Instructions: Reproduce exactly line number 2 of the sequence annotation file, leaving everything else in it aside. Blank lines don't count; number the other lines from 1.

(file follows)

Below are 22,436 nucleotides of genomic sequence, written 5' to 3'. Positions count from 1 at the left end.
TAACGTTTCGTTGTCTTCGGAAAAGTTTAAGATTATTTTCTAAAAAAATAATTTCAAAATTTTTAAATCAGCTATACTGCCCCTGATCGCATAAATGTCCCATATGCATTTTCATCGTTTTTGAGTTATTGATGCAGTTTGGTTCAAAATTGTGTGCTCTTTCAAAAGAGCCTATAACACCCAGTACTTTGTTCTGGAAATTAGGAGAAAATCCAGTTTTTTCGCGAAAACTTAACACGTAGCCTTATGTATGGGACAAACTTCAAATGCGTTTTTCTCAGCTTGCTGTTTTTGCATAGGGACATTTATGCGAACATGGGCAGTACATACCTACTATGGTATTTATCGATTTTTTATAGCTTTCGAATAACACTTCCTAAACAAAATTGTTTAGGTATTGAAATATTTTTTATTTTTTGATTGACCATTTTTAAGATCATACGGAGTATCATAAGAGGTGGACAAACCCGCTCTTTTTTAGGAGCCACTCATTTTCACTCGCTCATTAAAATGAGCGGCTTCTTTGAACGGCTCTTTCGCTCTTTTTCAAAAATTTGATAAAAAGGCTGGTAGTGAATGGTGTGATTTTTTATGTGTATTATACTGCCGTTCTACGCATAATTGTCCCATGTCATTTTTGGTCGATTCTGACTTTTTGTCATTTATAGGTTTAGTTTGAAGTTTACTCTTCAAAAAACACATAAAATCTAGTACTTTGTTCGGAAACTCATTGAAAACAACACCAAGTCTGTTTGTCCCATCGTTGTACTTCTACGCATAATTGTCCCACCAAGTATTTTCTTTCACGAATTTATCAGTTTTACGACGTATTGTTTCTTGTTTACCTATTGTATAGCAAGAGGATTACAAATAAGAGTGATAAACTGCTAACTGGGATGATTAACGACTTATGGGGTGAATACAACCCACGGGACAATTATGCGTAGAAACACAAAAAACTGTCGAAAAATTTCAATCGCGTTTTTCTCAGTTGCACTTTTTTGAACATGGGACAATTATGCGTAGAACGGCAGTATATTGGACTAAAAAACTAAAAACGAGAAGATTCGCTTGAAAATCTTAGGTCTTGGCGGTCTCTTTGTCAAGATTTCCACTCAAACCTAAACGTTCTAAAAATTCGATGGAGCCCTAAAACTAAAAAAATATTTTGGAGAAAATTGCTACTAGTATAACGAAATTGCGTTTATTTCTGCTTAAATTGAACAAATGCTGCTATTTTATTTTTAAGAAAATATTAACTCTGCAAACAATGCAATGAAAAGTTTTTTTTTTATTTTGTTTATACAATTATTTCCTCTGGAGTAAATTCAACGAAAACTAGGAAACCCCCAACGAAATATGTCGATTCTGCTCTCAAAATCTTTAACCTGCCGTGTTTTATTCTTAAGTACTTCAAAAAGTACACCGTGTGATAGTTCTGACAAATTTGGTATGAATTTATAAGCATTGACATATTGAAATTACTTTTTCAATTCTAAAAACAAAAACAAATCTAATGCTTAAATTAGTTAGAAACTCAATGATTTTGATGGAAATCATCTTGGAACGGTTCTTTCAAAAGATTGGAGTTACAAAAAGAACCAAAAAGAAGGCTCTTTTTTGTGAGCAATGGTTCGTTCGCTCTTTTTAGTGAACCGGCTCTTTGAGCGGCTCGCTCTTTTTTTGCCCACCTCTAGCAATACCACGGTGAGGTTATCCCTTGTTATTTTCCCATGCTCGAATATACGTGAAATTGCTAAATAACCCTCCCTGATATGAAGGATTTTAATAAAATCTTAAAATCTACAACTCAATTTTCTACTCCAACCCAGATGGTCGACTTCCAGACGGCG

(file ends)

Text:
TAACGTTTCGTTGTCTTCGGAAAAGTTTAAGATTATTTTCTAAAAAAATAATTTCAAAATTTTTAAATCAGCTATACTGCCCCTGATCGCATAAATGTCCCATATGCATTTTCATCGTTTTTGAGTTATTGATGCAGTTTGGTTCAAAATTGTGTGCTCTTTCAAAAGAGCCTATAACACCCAGTACTTTGTTCTGGAAATTAGGAGAAAATCCAGTTTTTTCGCGAAAACTTAACACGTAGCCTTATGTATGGGACAAACTTCAAATGCGTTTTTCTCAGCTTGCTGTTTTTGCATAGGGACATTTATGCGAACATGGGCAGTACATACCTACTATGGTATTTATCGATTTTTTATAGCTTTCGAATAACACTTCCTAAACAAAATTGTTTAGGTATTGAAATATTTTTTATTTTTTGATTGACCATTTTTAAGATCATACGGAGTATCATAAGAGGTGGACAAACCCGCTCTTTTTTAGGAGCCACTCATTTTCACTCGCTCATTAAAATGAGCGGCTTCTTTGAACGGCTCTTTCGCTCTTTTTCAAAAATTTGATAAAAAGGCTGGTAGTGAATGGTGTGATTTTTTATGTGTATTATACTGCCGTTCTACGCATAATTGTCCCATGTCATTTTTGGTCGATTCTGACTTTTTGTCATTTATAGGTTTAGTTTGAAGTTTACTCTTCAAAAAACACATAAAATCTAGTACTTTGTTCGGAAACTCATTGAAAACAACACCAAGTCTGTTTGTCCCATCGTTGTACTTCTACGCATAATTGTCCCACCAAGTATTTTCTTTCACGAATTTATCAGTTTTACGACGTATTGTTTCTTGTTTACCTATTGTATAGCAAGAGGATTACAAATAAGAGTGATAAACTGCTAACTGGGATGATTAACGACTTATGGGGTGAATACAACCCACGGGACAATTATGCGTAGAAACACAAAAAACTGTCGAAAAATTTCAATCGCGTTTTTCTCAGTTGCACTTTTTTGAACATGGGACAATTATGCGTAGAACGGCAGTATATTGGACTAAAAAACTAAAAACGAGAAGATTCGCTTGAAAATCTTAGGTCTTGGCGGTCTCTTTGTCAAGATTTCCACTCAAACCTAAACGTTCTAAAAATTCGATGGAGCCCTAAAACTAAAAAAATATTTTGGAGAAAATTGCTACTAGTATAACGAAATTGCGTTTATTTCTGCTTAAATTGAACAAATGCTGCTATTTTATTTTTAAGAAAATATTAACTCTGCAAACAATGCAATGAAAAGTTTTTTTTTTATTTTGTTTATACAATTATTTCCTCTGGAGTAAATTCAACGAAAACTAGGAAACCCCCAACGAAATATGTCGATTCTGCTCTCAAAATCTTTAACCTGCCGTGTTTTATTCTTAAGTACTTCAAAAAGTACACCGTGTGATAGTTCTGACAAATTTGGTATGAATTTATAAGCATTGACATATTGAAATTACTTTTTCAATTCTAAAAACAAAAACAAATCTAATGCTTAAATTAGTTAGAAACTCAATGATTTTGATGGAAATCATCTTGGAACGGTTCTTTCAAAAGATTGGAGTTACAAAAAGAACCAAAAAGAAGGCTCTTTTTTGTGAGCAATGGTTCGTTCGCTCTTTTTAGTGAACCGGCTCTTTGAGCGGCTCGCTCTTTTTTTGCCCACCTCTAGCAATACCACGGTGAGGTTATCCCTTGTTATTTTCCCATGCTCGAATATACGTGAAATTGCTAAATAACCCTCCCTGATATGAAGGATTTTAATAAAATCTTAAAATCTACAACTCAATTTTCTACTCCAACCCAGATGGTCGACTTCCAGACGGCG